This version is very popular among non native English speakers (especially readers in the far east and Africa), it was actually specifically translated for readers that don’t have English as their first language to be able to understand. This version of the bible has drawn illustrations to help readers understand the text, these drawings have actually become iconic.
Many readers however, feel that this version goes too far away from the original content and meaning that it misinterprets the message that is meant to be understood. The Today’s English Version or Good News Bible (TEV or GNB) is often criticized for its lack of depth in the words and passages. Being published in 1976, it is very easy to understand for readers even as young as preteens because of the use of modern English in its translation.
Another pro of this version is the language being in a gender neutral translation and tone.
Sample Verse from the Good New Bible or Today’s English Version (GNB or TEV): “If we are rich and see others in need, yet close our hearts against them, how can we claim that we love God?” (1 John 3.17)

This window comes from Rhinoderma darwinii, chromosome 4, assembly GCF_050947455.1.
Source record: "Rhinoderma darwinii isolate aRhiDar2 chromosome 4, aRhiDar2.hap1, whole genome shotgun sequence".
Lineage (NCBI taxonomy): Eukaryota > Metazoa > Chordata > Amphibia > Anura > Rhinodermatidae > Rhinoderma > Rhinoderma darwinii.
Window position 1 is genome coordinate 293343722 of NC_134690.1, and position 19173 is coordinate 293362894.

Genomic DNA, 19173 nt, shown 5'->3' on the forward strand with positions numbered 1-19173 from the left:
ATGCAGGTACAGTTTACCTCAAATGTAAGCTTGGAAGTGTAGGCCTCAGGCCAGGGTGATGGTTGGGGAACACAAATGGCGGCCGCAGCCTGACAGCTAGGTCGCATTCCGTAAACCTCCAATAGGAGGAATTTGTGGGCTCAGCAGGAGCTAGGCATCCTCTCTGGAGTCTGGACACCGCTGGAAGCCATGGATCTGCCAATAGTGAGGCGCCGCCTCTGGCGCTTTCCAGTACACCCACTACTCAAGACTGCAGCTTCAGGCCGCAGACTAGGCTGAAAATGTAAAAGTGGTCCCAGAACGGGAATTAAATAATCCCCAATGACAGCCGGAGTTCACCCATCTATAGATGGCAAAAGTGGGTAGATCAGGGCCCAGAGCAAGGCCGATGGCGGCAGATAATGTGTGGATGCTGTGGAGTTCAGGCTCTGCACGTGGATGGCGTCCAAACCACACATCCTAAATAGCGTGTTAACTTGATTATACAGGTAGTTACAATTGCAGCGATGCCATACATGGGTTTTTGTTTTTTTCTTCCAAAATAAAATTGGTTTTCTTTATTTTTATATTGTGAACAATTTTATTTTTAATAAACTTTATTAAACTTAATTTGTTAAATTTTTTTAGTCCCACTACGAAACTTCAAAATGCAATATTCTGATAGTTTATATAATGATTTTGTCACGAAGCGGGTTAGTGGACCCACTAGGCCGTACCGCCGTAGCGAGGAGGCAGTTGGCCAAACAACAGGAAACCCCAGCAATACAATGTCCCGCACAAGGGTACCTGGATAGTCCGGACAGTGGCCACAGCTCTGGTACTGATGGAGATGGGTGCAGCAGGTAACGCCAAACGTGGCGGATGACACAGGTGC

How Do You Choose the Best Version of the Bible?
As mentioned, the best version to you is probably not the best version or translation for another person. It is important to consider how many translators worked on translating a specific version of the bible, because if only one translator has translated the versions words and passages may be based off of that individual translator’s opinion.
Some translations of the bible are simply written to sway people into a certain way of thinking, these ways of thinking are usually non-biblical.
It is also important to consider how the version is translated, like if the translator(s) have taken original difficult words and swapped them for words easier to understand or if they have used original words to stay as close to the original words and passages as possible. Although reading reviews from people that are well experienced in the biblical field, you must also remember that their reviews will reflect their opinions as well.
In conclusion, it is often recommended for believers and bible readers to own or at least read multiple versions. To figure out which version or translation works best for each reader, it is simply best to research and read different versions to find out which works best. It is always better to compare versions so that a person can understand, study and embrace each word and passage that they are reading.